Given that Tesla‘s inventions generally possessed an element of social conscience, of doing good for humanity, it may seem surprising that he created a number of devices with military applications. And the notion of the Tesla harnessing his mind for purposes of war may seem immensely frightening. After all, this is the man who boasted that with his resonance generator he could split the earth in two… and no one was ever quite sure whether he was joking.
The first Tesla invention with a proposed military use was his automaton technology, with which the labor of human beings could be performed by machines. Specifically, Tesla produced remote-controlled boats and submarines. He demonstrated the wireless ship at an exposition in Madison Square Garden in 1898. The automaton apparatus was so advanced, it used a form of voice recognition to respond to the verbal commands of Tesla and volunteers from the audience.
In public, Tesla spoke only of the humanitarian virtues of the invention: it would lessen the toils and drudgery of mankind and keep human lives out of harm’s way. But Tesla actually had his hopes on a contract with the U.S. military. In a presentation before the War Department, Tesla argued that his unmanned torpedo craft could obliterate the Spanish Armada and end the war with Spain in an afternoon. The government never took Tesla up on his offer.
Tesla then decided to pitch the automated submarine to private industry and submitted it for the approval of J. P. Morgan. According to some accounts, Morgan offered to manufacture Tesla’s vessels, but only if Tesla would agree to marry Morgan’s daughter. Such a deal was, of course, anathema to Tesla, and he and Morgan would not work together until Wardenclyffe, a couple of years later.
Tesla eventually landed a successful military contract — with the German Marine High Command. The product here was not unmanned sea craft, but sophisticated turbines which Admiral von Tirpitz used to great success in his fleet of warships. After J. P. Morgan cut off his support of Wardenclyffe, this foreign contract was Tesla’s only substantial source of income. Upon the outbreak of World War I, Tesla chose to forfeit his German royalties, lest he be charged with treason.
Nearly broke, and finding the United States on the brink of war, Tesla dreamed up a new invention that might interest the military: the death ray.
The mechanism behind Tesla’s death ray is not well understood. It was apparently some sort of particle accelerator. Tesla said it was an outgrowth of his magnifying transformer, which focused its energy output into a thin beam so concentrated it would not scatter, even over huge distances. He promoted the device as a purely defensive weapon, intended to knock down incoming attacks — making the death ray the great-great-grandfather of the Strategic Defense Initiative.
It is not certain if Tesla ever used the death ray, or indeed if he even succeeded in building one. But the following is the often-related story of what happened one night in 1908 when Tesla tested the foreboding weapon.
At the time, Robert Peary was making his second attempt to reach the North Pole. Cryptically, Tesla had notified the expedition that he would be trying to contact them somehow. They were to report to him the details of anything unusual they might witness on the open tundra. On the evening of June 30, accompanied by his associate George Scherff atop Wardenclyffe tower, Tesla aimed his death ray across the Atlantic towards the arctic, to a spot which he calculated was west of the Peary expedition.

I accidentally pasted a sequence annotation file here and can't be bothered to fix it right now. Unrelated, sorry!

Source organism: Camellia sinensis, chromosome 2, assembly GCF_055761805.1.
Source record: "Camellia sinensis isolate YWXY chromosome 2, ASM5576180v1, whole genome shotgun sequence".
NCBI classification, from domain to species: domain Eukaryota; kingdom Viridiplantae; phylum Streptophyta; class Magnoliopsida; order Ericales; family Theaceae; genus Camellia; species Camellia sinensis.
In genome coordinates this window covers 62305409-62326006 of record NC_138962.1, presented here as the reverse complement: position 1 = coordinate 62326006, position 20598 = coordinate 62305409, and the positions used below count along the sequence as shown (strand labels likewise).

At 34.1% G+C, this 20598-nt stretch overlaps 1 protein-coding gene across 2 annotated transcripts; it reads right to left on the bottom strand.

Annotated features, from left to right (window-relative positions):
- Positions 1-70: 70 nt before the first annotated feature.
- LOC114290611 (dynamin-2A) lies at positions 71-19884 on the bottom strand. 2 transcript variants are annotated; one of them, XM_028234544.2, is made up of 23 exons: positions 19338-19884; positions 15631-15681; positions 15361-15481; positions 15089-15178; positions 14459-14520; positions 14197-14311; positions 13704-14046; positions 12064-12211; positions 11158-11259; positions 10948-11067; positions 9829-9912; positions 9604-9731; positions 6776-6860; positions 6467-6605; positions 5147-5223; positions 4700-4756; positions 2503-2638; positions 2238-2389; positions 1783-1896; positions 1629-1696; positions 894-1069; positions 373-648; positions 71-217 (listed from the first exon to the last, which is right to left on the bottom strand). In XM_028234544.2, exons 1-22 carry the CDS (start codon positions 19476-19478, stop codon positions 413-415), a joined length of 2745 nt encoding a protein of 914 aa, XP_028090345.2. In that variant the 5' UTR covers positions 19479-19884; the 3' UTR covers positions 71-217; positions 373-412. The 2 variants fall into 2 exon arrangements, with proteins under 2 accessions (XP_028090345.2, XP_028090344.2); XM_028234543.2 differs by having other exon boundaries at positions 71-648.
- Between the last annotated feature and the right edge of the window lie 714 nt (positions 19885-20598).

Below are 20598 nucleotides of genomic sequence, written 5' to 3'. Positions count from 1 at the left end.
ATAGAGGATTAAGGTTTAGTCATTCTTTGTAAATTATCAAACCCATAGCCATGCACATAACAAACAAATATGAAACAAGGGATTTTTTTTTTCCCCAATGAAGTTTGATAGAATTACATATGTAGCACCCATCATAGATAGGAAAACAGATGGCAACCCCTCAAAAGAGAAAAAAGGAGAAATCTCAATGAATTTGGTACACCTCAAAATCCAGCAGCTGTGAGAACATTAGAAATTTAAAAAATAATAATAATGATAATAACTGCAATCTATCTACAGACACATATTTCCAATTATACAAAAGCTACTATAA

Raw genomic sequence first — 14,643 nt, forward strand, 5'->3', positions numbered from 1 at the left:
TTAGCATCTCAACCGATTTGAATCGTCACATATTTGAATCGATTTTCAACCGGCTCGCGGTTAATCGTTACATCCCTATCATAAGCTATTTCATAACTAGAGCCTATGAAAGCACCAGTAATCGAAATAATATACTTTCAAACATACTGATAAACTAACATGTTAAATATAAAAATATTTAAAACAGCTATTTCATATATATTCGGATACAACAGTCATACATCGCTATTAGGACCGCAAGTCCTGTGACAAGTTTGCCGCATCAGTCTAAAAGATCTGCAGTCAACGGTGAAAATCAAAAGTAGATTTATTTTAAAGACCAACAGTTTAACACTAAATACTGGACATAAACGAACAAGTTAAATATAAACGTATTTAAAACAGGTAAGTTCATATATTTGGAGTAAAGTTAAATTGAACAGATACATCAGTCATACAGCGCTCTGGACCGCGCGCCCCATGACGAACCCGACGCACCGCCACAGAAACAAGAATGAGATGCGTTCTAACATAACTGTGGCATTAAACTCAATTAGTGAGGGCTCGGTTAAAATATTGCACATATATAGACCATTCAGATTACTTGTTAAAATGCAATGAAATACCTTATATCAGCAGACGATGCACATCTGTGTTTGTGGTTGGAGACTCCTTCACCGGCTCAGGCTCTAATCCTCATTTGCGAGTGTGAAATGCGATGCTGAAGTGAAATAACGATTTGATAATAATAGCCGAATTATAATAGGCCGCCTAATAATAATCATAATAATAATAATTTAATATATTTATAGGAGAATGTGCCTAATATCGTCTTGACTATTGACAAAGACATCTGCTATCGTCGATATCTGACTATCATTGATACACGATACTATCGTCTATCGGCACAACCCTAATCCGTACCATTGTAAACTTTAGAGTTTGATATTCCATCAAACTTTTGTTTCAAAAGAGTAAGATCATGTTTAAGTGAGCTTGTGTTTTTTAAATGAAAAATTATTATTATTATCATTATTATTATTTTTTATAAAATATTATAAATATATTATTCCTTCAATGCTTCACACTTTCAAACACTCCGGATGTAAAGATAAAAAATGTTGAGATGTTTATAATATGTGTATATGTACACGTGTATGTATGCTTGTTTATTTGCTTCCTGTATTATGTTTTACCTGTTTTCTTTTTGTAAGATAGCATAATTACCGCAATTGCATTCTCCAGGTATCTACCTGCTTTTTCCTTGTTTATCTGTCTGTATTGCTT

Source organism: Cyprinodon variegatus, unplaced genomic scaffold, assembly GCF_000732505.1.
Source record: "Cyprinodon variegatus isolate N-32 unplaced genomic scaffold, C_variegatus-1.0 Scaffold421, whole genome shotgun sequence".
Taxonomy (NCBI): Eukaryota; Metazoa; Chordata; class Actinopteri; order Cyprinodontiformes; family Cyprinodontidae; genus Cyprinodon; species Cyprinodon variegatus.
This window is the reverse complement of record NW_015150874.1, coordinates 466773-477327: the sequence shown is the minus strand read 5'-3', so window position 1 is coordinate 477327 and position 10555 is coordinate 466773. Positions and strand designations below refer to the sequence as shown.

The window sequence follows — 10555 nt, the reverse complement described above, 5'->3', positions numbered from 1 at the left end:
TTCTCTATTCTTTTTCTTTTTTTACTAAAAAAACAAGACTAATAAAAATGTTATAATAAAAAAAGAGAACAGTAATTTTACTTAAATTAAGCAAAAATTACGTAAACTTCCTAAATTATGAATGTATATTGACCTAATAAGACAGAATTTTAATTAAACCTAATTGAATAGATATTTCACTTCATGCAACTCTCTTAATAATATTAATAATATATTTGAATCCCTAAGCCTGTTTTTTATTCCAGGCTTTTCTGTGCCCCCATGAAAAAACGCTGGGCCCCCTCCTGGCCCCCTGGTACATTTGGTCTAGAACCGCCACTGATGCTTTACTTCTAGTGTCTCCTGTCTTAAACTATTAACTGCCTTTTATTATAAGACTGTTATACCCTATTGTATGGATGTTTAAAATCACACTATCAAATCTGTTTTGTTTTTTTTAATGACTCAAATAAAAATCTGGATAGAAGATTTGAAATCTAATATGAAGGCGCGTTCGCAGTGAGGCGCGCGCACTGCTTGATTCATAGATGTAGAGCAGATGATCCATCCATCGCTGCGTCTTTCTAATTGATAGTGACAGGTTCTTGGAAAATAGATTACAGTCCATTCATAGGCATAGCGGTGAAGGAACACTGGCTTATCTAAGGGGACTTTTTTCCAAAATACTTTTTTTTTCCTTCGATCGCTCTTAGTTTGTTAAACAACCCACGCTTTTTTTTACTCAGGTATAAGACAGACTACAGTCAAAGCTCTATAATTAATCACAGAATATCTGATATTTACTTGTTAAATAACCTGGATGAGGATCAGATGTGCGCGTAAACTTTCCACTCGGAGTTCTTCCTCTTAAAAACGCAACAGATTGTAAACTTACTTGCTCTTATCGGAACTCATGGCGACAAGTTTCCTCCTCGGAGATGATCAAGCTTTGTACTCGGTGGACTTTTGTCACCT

Tesla switched on the device. At first, it was hard to tell if it was even working. Its extremity emitted a dim light that was barely visible. Then an owl flew from its perch on the tower’s pinnacle, soaring into the path of the beam. The bird disintegrated instantly.
That concluded the test. Tesla watched the newspapers and sent telegrams to Peary in hopes of confirming the death ray’s effectiveness. Nothing turned up. Tesla was ready to admit failure when news came of a strange event in Siberia.
On June 30, a massive explosion had devastated Tunguska, a remote area in the Siberian wilderness. Five hundred thousand square acres of land had been instantly destroyed. Equivalent to ten to fifteen megatons of TNT, the Tunguska incident is the most powerful explosion to have occurred in human history — not even subsequent thermonuclear detonations have surpassed it. The explosion was audible from 620 miles away. Scientists believe it was caused by either a meteorite or a fragment of a comet, although no obvious impact site or mineral remnants of such an object were ever found.
Nikola Tesla had a different explanation. It was plain that his death ray had overshot its intended target and destroyed Tunguska. He was thankful beyond measure that the explosion had — miraculously — killed no one. Tesla dismantled the death ray at once, deeming it too dangerous to remain in existence.
Six years later, the onset of the First World War caused Tesla to reconsider. He wrote to President Wilson, revealing his secret death ray test. He offered to rebuild the weapon for the War Department, to be used purely as a deterrent. The mere threat of such destructive force, he claimed, would cause the warring nations to agree at once to establish lasting peace.
The only response to Tesla’s proposal was a form letter of appreciation from the president’s secretary. The death ray was never reconstructed, and for that we should probably all be thankful.
Tesla made one further attempt to aid in his country’s war effort. In 1917, he conceived of a sending station that would emit exploratory waves of energy, enabling its operators to determine the precise location of distant enemy craft. The War Department rejected Tesla’s “exploring ray” as a laughing stock.
A generation later, a new invention exactly like this helped the Allies win World War II. It was called radar.